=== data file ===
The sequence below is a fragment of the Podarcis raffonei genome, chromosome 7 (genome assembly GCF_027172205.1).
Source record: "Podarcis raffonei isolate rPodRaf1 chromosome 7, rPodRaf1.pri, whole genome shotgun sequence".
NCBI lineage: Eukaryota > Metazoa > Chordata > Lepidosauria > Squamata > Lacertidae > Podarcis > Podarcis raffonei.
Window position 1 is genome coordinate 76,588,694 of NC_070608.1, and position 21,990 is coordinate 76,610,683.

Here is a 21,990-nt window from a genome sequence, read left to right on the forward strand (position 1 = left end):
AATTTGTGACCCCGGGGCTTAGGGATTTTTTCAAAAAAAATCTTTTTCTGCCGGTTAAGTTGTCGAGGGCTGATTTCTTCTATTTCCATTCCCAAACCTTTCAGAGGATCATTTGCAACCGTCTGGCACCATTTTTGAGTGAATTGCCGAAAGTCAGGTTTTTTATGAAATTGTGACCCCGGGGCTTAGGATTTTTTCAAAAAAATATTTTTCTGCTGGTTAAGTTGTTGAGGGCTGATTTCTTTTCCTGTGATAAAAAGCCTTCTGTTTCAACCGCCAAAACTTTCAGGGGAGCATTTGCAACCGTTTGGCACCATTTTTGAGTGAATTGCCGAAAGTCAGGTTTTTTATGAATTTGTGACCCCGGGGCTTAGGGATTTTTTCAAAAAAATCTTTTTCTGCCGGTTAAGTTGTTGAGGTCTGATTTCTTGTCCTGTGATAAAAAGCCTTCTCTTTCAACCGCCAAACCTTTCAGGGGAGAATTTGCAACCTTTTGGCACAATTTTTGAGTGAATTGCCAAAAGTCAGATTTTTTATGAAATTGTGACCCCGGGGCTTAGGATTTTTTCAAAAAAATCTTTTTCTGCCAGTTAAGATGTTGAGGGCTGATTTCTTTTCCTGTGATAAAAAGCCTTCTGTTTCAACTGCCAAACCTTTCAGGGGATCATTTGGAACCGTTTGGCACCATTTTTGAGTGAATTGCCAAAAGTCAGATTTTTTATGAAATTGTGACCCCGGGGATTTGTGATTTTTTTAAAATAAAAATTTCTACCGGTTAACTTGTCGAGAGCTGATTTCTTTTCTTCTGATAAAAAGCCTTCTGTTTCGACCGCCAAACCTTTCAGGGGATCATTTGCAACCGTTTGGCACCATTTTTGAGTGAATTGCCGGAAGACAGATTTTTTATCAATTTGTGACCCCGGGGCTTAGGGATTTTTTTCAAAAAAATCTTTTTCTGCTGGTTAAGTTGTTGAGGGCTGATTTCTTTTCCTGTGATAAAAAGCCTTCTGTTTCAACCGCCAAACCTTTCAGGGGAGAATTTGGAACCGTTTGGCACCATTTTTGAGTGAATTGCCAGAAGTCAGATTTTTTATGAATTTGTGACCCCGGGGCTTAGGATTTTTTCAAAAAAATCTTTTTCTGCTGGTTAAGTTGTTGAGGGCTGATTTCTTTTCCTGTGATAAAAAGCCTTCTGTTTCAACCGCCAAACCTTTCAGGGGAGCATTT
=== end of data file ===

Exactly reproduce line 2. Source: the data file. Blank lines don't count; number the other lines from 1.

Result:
Source record: "Podarcis raffonei isolate rPodRaf1 chromosome 7, rPodRaf1.pri, whole genome shotgun sequence".